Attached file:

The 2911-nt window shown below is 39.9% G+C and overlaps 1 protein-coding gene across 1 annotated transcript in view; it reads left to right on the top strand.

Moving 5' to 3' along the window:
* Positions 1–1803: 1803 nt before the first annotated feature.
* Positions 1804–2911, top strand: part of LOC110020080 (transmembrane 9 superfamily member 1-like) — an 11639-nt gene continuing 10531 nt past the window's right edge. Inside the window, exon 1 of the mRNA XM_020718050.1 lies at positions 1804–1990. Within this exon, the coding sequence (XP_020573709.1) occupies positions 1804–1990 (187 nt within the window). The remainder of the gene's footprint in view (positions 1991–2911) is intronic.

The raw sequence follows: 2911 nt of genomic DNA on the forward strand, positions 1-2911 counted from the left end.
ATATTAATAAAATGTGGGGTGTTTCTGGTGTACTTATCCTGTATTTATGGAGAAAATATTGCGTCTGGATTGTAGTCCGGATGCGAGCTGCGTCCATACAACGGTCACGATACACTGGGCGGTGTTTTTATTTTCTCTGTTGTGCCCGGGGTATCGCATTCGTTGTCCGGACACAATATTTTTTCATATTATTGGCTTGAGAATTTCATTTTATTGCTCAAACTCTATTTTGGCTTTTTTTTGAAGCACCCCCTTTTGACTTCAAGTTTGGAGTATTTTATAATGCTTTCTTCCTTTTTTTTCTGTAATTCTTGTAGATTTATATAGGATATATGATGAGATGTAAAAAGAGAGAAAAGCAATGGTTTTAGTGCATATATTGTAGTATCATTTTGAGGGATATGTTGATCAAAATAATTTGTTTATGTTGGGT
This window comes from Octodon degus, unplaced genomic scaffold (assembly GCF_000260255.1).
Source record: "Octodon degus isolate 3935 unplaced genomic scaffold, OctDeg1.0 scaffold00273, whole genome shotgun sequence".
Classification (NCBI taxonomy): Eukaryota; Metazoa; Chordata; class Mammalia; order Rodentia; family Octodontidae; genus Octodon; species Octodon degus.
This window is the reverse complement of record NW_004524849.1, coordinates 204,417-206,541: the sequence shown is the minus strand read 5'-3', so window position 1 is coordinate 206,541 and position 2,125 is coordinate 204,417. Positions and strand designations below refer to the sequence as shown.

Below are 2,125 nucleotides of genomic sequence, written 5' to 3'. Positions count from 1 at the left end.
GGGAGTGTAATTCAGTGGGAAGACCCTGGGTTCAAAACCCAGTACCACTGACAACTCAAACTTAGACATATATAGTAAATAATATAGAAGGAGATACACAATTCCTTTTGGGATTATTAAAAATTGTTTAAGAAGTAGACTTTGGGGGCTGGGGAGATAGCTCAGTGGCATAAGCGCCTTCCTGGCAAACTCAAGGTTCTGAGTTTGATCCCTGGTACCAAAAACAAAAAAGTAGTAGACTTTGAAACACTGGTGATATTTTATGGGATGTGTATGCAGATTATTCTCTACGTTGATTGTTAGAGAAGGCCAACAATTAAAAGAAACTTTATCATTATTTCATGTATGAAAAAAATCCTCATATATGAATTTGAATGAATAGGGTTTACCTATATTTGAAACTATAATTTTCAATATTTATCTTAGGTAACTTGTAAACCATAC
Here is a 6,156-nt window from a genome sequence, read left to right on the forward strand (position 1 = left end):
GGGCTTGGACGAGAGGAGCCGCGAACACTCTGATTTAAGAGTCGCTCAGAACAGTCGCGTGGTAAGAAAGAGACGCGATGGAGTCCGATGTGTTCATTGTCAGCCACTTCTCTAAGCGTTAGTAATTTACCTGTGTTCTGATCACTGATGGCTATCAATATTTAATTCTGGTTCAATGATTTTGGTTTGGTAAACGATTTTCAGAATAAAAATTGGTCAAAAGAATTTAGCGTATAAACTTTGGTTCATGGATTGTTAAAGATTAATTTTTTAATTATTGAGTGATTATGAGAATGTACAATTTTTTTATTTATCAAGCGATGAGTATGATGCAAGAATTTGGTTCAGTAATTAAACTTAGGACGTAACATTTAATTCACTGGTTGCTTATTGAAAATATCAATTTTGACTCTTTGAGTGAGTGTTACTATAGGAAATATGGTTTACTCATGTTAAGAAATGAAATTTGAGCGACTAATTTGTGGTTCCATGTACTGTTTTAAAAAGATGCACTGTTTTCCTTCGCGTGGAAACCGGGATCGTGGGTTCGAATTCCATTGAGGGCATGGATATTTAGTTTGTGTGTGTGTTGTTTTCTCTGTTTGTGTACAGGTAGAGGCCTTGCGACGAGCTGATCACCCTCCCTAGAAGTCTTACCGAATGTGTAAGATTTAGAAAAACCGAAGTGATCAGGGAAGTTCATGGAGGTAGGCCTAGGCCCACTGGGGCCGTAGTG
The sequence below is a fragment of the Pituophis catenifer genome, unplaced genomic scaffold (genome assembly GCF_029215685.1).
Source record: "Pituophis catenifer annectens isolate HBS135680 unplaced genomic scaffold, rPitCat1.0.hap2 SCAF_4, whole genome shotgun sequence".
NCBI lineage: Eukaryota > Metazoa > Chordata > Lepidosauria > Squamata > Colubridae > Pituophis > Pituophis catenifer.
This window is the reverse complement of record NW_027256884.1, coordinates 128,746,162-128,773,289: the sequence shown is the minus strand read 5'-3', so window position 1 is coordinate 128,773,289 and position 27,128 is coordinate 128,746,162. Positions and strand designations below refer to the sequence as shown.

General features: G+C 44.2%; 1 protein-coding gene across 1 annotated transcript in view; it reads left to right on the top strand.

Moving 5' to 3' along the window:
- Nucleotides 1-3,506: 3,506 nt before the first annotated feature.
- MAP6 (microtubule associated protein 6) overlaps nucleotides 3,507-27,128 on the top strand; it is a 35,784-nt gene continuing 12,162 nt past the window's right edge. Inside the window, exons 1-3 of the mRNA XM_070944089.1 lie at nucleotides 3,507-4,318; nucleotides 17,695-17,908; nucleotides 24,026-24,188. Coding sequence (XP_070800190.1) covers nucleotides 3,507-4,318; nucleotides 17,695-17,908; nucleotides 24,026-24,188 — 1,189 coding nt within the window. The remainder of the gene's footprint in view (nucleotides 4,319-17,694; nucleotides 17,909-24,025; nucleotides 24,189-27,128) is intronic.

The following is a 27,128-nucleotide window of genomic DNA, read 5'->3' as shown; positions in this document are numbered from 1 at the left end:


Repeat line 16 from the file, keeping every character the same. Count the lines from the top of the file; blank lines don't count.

Source record: "Pituophis catenifer annectens isolate HBS135680 unplaced genomic scaffold, rPitCat1.0.hap2 SCAF_4, whole genome shotgun sequence".